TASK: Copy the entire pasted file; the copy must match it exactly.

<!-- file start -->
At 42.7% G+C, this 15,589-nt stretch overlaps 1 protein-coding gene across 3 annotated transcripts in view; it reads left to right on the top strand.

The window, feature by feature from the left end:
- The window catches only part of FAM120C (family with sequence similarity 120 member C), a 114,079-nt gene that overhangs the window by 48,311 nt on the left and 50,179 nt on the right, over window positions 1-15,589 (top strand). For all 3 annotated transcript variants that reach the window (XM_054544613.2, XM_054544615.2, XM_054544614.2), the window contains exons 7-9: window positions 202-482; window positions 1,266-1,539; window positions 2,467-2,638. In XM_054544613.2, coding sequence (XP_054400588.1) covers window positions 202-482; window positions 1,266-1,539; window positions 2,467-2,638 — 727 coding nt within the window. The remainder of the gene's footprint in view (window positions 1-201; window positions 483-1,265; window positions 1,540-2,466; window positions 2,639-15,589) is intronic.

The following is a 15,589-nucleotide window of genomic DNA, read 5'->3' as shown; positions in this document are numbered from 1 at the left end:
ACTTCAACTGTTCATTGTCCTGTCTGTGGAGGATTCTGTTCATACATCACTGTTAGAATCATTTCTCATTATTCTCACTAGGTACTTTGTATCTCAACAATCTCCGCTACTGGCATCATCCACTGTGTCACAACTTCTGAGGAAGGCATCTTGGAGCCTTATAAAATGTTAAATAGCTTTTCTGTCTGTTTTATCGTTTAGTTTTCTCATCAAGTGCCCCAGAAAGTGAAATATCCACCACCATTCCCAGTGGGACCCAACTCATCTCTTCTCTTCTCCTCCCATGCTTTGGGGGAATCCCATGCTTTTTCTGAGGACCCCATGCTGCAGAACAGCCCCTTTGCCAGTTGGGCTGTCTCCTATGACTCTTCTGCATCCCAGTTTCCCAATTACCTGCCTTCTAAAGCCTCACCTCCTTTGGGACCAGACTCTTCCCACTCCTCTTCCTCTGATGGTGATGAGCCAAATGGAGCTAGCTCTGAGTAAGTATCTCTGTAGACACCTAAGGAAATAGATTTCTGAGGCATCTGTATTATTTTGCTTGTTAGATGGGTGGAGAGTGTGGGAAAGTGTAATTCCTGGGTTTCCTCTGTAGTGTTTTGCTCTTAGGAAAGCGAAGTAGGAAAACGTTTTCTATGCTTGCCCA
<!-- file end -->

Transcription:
At 42.7% G+C, this 15,589-nt stretch overlaps 1 protein-coding gene across 3 annotated transcripts in view; it reads left to right on the top strand.

The window, feature by feature from the left end:
- The window catches only part of FAM120C (family with sequence similarity 120 member C), a 114,079-nt gene that overhangs the window by 48,311 nt on the left and 50,179 nt on the right, over window positions 1-15,589 (top strand). For all 3 annotated transcript variants that reach the window (XM_054544613.2, XM_054544615.2, XM_054544614.2), the window contains exons 7-9: window positions 202-482; window positions 1,266-1,539; window positions 2,467-2,638. In XM_054544613.2, coding sequence (XP_054400588.1) covers window positions 202-482; window positions 1,266-1,539; window positions 2,467-2,638 — 727 coding nt within the window. The remainder of the gene's footprint in view (window positions 1-201; window positions 483-1,265; window positions 1,540-2,466; window positions 2,639-15,589) is intronic.

The following is a 15,589-nucleotide window of genomic DNA, read 5'->3' as shown; positions in this document are numbered from 1 at the left end:
ACTTCAACTGTTCATTGTCCTGTCTGTGGAGGATTCTGTTCATACATCACTGTTAGAATCATTTCTCATTATTCTCACTAGGTACTTTGTATCTCAACAATCTCCGCTACTGGCATCATCCACTGTGTCACAACTTCTGAGGAAGGCATCTTGGAGCCTTATAAAATGTTAAATAGCTTTTCTGTCTGTTTTATCGTTTAGTTTTCTCATCAAGTGCCCCAGAAAGTGAAATATCCACCACCATTCCCAGTGGGACCCAACTCATCTCTTCTCTTCTCCTCCCATGCTTTGGGGGAATCCCATGCTTTTTCTGAGGACCCCATGCTGCAGAACAGCCCCTTTGCCAGTTGGGCTGTCTCCTATGACTCTTCTGCATCCCAGTTTCCCAATTACCTGCCTTCTAAAGCCTCACCTCCTTTGGGACCAGACTCTTCCCACTCCTCTTCCTCTGATGGTGATGAGCCAAATGGAGCTAGCTCTGAGTAAGTATCTCTGTAGACACCTAAGGAAATAGATTTCTGAGGCATCTGTATTATTTTGCTTGTTAGATGGGTGGAGAGTGTGGGAAAGTGTAATTCCTGGGTTTCCTCTGTAGTGTTTTGCTCTTAGGAAAGCGAAGTAGGAAAACGTTTTCTATGCTTGCCCA